Factors That Affect Gum Recession
Gum recession occurs when the gums start to pull back from the roots of your teeth. Some causes of gum recession include:
- Periodontal Disease
- Tooth Brushing Routine
- Poor Dental Hygiene
- Hormonal Changes
- Tobacco Use
- Grinding or Clenching of Teeth
- Crooked Teeth or Bite Misalignment
- Body Piercing
What is Gum Recession?
When the gum tissue around the teeth starts to wear away or pulls back to the roots of the teeth, your teeth can become more sensitive and that can affect the quality of your smile. Gum recession in Las Vegas, NV can not only indicate the presence of gum disease, but also mechanical or functional problems that need to be addressed. Once the gums recede, they do not grow back; it is therefore important to prevent further recession of the gums. Without proper treatment, you may end up losing your teeth.
Since gum recession occurs so gradually, most people do not even realize they have gum recession until they can see the gaps or experience extreme tooth sensitivity. If your teeth appear longer than normal, it may be because the gums are pulled back and you can feel a notch or a small dent around the gum line. If you are noticing signs of gum recession in Las Vegas, NV talk to your doctor as soon as possible. A dental professional can recommend a treatment plan that will prevent further gum tissue breakdown and take care of other oral health problems.
Causes of Gum Recession
- Periodontal Disease – a bacterial infection of the mouth can destroy gum tissue and supporting bone
- Genetics – some people are simply predisposed to developing gum disease, no matter how good their oral hygiene practices may be
- Tooth Brushing Routine – if you brush too hard or use the wrong brushing technique, you could be wearing down the enamel of your teeth and making your gums recede
- Poor Dental Hygiene – when you do not brush and floss your teeth regularly, excessive plaque buildup can set the stage for gum disease, which can cause gum recession
- Body Piercing – if you have your lips or tongues pierced, the jewelry could be irritating your gums and eventually wear them down
- Hormonal Changes – changing hormone levels in women can make the gums more sensitive and may increase the risk of developing gum recession
- Using Tobacco Products – smoking and chewing tobacco products can cause plaque formation, which becomes difficult to remove without a diligent oral hygiene regimen and professional teeth cleanings.
- Grinding or Clenching the Teeth – putting too much pressure on the teeth can make your teeth shift and cause gum recession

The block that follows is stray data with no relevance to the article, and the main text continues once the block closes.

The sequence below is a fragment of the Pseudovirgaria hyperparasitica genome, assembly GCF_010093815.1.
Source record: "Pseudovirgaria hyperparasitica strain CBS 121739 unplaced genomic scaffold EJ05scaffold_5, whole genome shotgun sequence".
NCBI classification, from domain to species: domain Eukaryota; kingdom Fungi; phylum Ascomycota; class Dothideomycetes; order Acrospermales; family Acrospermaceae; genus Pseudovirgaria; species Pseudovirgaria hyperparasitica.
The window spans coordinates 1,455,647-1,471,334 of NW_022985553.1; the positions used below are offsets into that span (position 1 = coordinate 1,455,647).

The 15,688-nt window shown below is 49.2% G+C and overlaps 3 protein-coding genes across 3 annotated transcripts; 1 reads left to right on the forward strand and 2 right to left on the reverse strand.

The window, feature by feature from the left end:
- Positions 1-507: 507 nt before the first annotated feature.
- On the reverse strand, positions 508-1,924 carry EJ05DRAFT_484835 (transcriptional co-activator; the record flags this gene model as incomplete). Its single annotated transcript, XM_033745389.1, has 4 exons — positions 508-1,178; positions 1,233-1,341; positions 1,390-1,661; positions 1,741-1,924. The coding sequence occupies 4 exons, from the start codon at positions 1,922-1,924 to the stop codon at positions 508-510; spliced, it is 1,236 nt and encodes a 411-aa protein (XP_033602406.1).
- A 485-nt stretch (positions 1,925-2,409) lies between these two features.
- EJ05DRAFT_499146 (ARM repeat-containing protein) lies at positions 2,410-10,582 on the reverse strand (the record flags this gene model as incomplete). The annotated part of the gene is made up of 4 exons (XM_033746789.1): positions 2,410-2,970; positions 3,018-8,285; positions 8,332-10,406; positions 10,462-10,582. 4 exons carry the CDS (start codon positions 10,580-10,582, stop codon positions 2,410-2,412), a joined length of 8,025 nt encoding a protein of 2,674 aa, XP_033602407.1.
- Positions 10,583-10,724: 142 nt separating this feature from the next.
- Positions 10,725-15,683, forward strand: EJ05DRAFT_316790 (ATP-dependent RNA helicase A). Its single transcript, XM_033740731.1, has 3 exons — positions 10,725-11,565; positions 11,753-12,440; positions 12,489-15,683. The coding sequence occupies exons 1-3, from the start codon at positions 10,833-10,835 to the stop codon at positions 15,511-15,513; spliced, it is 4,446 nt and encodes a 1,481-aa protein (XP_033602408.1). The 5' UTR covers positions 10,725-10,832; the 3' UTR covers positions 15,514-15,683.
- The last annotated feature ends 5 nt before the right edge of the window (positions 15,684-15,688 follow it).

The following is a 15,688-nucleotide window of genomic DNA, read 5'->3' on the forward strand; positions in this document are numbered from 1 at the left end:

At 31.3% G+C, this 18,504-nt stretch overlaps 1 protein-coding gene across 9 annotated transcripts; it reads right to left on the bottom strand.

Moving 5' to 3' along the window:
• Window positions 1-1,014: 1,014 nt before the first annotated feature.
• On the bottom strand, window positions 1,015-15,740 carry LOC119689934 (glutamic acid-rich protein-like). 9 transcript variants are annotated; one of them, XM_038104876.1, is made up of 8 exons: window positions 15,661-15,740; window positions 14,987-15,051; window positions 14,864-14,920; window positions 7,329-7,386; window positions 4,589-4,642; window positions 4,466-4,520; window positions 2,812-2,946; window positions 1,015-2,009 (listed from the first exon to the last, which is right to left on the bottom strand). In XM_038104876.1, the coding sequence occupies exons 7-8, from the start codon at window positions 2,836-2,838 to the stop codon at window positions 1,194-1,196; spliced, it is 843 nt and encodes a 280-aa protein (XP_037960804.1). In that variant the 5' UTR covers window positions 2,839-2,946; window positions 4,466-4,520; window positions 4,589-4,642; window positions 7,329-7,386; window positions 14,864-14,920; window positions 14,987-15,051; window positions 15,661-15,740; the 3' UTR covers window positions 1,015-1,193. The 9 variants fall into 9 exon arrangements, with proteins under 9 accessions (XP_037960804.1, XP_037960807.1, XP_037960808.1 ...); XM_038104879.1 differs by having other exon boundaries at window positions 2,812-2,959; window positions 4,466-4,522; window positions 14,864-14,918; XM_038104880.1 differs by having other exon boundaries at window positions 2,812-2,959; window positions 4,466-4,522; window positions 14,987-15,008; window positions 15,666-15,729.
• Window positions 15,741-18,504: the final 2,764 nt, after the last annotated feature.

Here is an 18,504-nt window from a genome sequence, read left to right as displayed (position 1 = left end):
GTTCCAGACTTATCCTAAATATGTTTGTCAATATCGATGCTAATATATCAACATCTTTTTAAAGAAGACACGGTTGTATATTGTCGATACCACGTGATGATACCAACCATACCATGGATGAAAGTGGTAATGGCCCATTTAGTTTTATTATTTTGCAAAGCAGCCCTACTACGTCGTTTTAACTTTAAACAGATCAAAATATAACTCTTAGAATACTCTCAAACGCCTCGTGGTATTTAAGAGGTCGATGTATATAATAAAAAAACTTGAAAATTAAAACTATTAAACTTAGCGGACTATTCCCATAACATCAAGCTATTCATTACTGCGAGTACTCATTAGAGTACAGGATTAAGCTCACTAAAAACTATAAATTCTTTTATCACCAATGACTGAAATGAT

- Crooked Teeth or Bite Misalignment – if the teeth do not come together evenly, there may be extra pressure on some parts of the gum and bone, which can eventually lead to gum recession
Gum Recession Treatment Options
If you have gum recession that is a result of periodontal disease, our hygenist can provide a deep cleaning that removes plaque and tartar buildup around the tooth and root surfaces below the gum line. In some cases, antibiotics are also administered to reduce harmful bacteria remaining the spaces between your teeth and gums.
If you have high gums due to periodontal disease, mechanical, or functional factors, Dr. Huang may recommend surgery to repair the damaged gum tissues.
These procedures include:
Pocket Depth Reduction – Dr. Huang will fold back the affected gum tissue to remove the harmful bacteria from the pockets and then secure the gum tissue in place over the tooth root
Regeneration – after a pocket depth reduction procedure, Dr. Huang can use a regenerative material such as a membrane, graft tissue, or tissue-stimulating protein to promote natural bone and tissue regeneration in the affected area
Soft Tissue Graft – grafting procedures involve applying tissue grafts from the mouth or a donor graft to the affected area to encourage gum tissue regeneration
Preventing Gum Recession
Taking good care of your mouth and sticking with a good oral hygiene regimen will help to prevent gum recession.
Some other preventive measures include:
- Seeing your dentist or periodontist on schedule
- Quitting smoking/tobacco use
- Eating a healthy and well-balanced diet
- Using a soft-bristled toothbrush or an electric toothbrush
- Using the proper tooth brushing technique
- Correcting a misaligned bite or teeth grinding problems
- Monitoring changes occurring in your mouth